End of cycle

End of cycle

What happened to Johannesburg’s bike lanes, asks Jade van Blerk

When one mentions the city of Johannesburg, many things may come to mind but cycling is most likely not one of them. Instead, residents of South Africa’s most populous city are all too familiar with the high levels of traffic and congestion that saw Johannesburg ranked the fifth most painful commuter experience in 2016. This ranking was out of a survey of 20 international cities.

Automobiles, mini-bus taxis, broken traffic lights and general chaos during peak rush hour times reflect the legacy of the Apartheid-era spatial planning and a high level of motorised vehicle dependency. Apartheid’s policies of racial segregation resulted in an urban form characterised by multiple inefficiencies such as unequal access to economic and social opportunities; the location of primarily black, lower income areas long distances away from social amenities and business districts as well as a public transport system inadequate for the needs of the population. Naturally, addressing these inequalities through urban planning and the development of the transport system have been key focuses of the new dispensation. But how does one address these issues in a city blighted by infrastructure designed to segregate and keep people apart?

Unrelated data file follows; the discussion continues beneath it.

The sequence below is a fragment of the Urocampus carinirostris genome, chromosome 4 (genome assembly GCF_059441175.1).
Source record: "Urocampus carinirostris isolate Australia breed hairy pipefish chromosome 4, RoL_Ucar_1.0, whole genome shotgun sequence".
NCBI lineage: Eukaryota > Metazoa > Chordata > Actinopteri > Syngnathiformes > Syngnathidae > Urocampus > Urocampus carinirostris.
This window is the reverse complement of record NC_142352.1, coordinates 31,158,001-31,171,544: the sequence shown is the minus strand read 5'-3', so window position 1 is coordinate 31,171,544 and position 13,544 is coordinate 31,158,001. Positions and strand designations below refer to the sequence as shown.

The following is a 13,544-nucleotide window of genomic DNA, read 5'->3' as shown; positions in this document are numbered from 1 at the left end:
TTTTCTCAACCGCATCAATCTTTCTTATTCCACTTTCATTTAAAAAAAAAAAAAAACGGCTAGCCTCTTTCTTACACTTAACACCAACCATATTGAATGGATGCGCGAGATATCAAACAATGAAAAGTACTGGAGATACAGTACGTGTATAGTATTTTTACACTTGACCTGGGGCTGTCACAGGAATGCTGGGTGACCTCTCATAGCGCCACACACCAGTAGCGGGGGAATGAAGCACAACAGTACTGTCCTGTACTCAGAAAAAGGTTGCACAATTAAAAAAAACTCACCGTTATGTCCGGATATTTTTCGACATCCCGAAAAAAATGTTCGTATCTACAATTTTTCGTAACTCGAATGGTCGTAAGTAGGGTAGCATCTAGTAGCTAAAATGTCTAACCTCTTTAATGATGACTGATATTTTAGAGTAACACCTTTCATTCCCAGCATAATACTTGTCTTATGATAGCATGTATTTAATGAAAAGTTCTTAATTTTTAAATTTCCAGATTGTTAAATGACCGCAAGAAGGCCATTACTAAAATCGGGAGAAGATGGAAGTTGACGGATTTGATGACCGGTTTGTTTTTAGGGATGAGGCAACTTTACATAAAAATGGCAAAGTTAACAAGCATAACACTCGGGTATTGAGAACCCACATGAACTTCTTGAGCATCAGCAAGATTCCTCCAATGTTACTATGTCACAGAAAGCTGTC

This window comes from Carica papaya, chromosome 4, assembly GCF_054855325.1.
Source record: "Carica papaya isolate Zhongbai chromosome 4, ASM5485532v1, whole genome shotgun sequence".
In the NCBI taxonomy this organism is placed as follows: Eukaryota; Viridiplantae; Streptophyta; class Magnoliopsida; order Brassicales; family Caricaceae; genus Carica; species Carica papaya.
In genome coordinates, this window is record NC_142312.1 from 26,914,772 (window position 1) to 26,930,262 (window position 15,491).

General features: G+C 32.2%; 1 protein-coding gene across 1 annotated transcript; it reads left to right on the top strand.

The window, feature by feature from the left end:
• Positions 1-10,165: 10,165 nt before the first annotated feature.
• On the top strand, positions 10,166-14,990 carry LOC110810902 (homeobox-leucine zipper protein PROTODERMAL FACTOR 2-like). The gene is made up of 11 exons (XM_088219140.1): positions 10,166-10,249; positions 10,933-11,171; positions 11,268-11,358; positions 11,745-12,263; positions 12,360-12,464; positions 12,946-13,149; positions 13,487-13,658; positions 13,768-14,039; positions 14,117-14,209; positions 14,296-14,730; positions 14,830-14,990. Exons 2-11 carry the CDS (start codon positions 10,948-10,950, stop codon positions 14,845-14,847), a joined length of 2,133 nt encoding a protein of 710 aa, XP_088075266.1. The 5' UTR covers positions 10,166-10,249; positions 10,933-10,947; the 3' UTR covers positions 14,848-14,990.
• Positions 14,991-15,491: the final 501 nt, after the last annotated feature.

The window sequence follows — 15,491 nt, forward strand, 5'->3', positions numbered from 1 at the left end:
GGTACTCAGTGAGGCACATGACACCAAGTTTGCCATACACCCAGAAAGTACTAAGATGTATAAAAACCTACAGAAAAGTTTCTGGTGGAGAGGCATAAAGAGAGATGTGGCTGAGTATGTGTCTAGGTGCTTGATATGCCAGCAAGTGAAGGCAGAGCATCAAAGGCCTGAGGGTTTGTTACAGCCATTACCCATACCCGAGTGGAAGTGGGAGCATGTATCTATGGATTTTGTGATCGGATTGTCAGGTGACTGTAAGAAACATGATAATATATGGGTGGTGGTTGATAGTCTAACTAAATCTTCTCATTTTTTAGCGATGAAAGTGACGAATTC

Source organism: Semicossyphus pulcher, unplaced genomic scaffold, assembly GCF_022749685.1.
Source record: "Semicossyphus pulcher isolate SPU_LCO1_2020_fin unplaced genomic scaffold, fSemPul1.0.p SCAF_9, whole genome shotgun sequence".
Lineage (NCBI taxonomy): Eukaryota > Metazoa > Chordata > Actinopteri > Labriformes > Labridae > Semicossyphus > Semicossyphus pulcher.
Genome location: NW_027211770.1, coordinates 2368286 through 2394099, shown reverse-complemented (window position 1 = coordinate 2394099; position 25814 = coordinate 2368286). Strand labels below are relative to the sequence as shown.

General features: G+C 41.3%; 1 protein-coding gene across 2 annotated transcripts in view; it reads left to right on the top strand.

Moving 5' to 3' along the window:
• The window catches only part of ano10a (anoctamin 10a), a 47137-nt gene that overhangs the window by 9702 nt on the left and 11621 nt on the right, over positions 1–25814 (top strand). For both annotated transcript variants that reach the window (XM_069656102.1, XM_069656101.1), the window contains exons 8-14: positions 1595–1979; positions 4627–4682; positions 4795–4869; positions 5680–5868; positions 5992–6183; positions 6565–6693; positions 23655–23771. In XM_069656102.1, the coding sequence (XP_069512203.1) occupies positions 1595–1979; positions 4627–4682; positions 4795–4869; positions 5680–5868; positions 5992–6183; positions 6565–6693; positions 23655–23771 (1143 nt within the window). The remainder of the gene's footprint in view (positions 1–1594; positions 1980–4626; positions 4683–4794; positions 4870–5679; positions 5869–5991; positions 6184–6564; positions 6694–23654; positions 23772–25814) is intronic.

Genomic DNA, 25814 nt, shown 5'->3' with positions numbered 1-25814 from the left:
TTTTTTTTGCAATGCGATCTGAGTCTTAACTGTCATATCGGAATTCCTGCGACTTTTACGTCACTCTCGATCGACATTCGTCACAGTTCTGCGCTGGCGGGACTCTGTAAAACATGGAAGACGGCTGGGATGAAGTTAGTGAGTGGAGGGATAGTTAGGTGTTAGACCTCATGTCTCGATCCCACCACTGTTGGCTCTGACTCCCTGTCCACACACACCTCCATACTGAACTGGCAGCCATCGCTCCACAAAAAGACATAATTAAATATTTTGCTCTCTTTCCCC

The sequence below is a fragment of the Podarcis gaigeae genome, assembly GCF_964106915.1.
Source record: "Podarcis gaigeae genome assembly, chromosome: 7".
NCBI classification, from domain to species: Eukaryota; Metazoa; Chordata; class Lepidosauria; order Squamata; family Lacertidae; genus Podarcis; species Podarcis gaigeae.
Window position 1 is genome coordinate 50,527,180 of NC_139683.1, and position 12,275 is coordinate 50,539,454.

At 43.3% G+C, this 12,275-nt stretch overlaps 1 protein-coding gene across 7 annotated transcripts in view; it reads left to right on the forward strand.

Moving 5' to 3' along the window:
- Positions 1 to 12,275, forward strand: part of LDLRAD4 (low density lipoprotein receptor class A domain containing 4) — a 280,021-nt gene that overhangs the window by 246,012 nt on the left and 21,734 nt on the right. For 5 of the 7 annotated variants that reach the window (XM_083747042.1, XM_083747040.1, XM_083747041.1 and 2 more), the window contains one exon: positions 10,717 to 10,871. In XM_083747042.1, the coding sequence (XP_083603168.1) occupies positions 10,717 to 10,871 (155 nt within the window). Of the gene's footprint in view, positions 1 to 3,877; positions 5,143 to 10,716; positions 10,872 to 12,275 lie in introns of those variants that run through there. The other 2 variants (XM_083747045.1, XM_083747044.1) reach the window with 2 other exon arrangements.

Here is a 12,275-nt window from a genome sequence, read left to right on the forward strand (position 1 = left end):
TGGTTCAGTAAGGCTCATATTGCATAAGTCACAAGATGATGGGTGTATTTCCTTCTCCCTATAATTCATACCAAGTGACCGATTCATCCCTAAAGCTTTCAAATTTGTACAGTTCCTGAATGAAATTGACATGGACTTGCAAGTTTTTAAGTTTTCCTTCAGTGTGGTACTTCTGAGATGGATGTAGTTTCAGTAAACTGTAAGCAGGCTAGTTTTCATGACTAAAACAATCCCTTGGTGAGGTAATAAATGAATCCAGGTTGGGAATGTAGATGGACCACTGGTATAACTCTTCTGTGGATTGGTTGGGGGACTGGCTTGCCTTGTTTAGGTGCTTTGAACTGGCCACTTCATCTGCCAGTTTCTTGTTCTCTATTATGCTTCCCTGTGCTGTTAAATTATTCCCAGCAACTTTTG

The development of cycling infrastructure in Johannesburg formed part of an attempt to improve mobility for its poorest residents. The cycle lanes were also intended to improve ‘liveability’ which was a relatively new conversation in South Africa at the time. The first cycle lanes began appearing around 2013, usually alongside larger projects such as Bus Rapid Transit systems, high speed commuter rail and new sidewalks. But in a country where very few citizens use bicycles to commute, the lanes were largely misused and misunderstood. The local government appeared to have adopted a ‘build it and they will come’ attitude to infrastructure development and therefore did not implement any real efforts to educate the public about cycling or cycle lanes.


The failure of the city to communicate the intention behind the development of the bicycle lanes and their lack of use made them an easy political target. Leaders of the opposition labelled the unused bike lanes as symbols of decadence put forward by the out of touch ANC ruling party. The lanes were associated with wealthy middle to upper class, primarily white South Africans who cycle for leisure. This unfortunate development undermined the potential of the project to increase mobility for the city’s marginalised residents. With the election of the current opposition mayor, all planned cycle lane developments were halted. Only those that were already under construction were allowed to be carried through to completion.